As we began our trek down the mountain, Ken told me that he was listening to the caretaker speak with another woman at the cabin and he told her he was almost 70 years old! I couldn’t imagine trekking up and down this mountain on a daily basis but anything is possible when you are consistent with it and practice it daily.
As we walked, some lessons came to mind.
1. Do not doubt nor be discouraged – it’s easy to doubt and become discouraged when we are faced with a difficult challenge. We tend to look at the difficulty of the challenge instead of looking at it as a challenge that will help us to grow and better ourselves. When we become discouraged and doubt is filling our minds, we must take a moment to pray and ask the Lord to strengthen us and help us to continue on so we can make it to the top of our mountain no matter what that mountain may be. We can be sure that God will hear our prayers and give us what we need to continue on.
“Truly I tell you, if anyone says to this mountain, ‘Go, throw yourself into the sea,’ and does not doubt in their heart but believes that what they say will happen, it will be done for them. (Mark 11:23)
“I can do all things through Christ who strengthens me” (Philippians 4:13)
2. Don’t compare yourself to others – On our journey in recovery and/or our Christian walk, we must realize that not everyone moves at the same pace or heals at the same time. Our walks are different, our pace is different and our healing is different. Some may be similar, but most are different. Thinking back to those I met going up the mountain and coming down, they moved at different paces. There was a couple that ran, some moved at a quick and steady pace, and others just moseyed along, enjoying the day. I saw a few stop and take breaks along the way as well. One young woman walking at a good pace, tripped and dropped to her knees. I asked if she was ok and she smiled and said yes. This made me think about how on our journey, (or race as Paul calls it in 1 Cor 9:24) we must not only be concerned for ourselves, but we must be concerned for others along the way when we see them trip or stumble:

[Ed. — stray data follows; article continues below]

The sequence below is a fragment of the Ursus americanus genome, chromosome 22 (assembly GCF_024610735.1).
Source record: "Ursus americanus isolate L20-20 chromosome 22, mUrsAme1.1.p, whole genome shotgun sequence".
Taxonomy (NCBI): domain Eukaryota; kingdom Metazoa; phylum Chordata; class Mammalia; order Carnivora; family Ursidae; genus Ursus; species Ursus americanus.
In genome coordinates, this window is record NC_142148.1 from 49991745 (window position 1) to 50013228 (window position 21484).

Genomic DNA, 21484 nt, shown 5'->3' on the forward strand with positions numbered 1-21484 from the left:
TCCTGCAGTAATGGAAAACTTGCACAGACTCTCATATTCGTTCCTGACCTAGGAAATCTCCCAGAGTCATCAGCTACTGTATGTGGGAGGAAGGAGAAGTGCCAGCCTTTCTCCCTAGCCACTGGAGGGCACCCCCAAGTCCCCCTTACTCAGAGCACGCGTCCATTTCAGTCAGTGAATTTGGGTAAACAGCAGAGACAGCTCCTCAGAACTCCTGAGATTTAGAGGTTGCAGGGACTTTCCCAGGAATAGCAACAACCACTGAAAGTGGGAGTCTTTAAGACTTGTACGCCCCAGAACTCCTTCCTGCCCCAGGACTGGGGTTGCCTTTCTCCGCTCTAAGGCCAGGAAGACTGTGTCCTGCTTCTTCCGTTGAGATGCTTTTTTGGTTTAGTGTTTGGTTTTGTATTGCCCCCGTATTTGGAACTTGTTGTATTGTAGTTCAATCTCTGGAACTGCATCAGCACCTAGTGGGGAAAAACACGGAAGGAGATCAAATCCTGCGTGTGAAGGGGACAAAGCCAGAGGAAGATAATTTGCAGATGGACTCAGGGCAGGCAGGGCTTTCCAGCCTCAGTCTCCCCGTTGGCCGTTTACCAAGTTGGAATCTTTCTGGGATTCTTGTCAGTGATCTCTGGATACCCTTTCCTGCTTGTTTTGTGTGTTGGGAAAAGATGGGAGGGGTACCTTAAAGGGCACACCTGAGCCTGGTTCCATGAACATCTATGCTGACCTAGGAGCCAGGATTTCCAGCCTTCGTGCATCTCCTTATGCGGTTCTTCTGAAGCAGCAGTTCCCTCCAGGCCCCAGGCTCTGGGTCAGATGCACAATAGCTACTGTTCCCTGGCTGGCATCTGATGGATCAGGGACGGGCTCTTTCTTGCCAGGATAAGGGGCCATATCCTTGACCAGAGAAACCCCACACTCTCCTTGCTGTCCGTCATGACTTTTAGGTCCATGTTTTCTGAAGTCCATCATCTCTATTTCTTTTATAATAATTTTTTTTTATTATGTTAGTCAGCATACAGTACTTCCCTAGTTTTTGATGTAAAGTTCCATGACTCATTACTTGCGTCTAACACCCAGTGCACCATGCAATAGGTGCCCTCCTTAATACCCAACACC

4 Let each of you look out not only for his own interests, but also for the interests of others. (Philippians 2:4)
2Share each other’s burdens, and in this way obey the law of Christ. (Galatians 6:2)
19 My brothers and sisters, if one of you should wander from the truth and someone should bring that person back, 20 remember this: Whoever turns a sinner from the error of their way will save them from death and cover over a multitude of sins.(James 5:19-20)
At the end, I saw a middle aged woman who didn’t appear to be in the greatest of shape and possibly had a health issue, come walking slowly to her car using her trekking poles. Though moving slowly, she did not allow the challenge of this mountain to intimidate her. We must remember that some people may be in better shape due to what they’ve been through and their experience in moving forward, applying the Word of God, etc. They are used to facing challenges and though they may find certain parts of their walk difficult or challenging, they have learned to face it head on with the Lord to overcome it and move on to the next challenge. Some may be less experienced, walking for a short time and have to build up their endurance and faith in Christ to continue moving on up their mountain until they get to the top.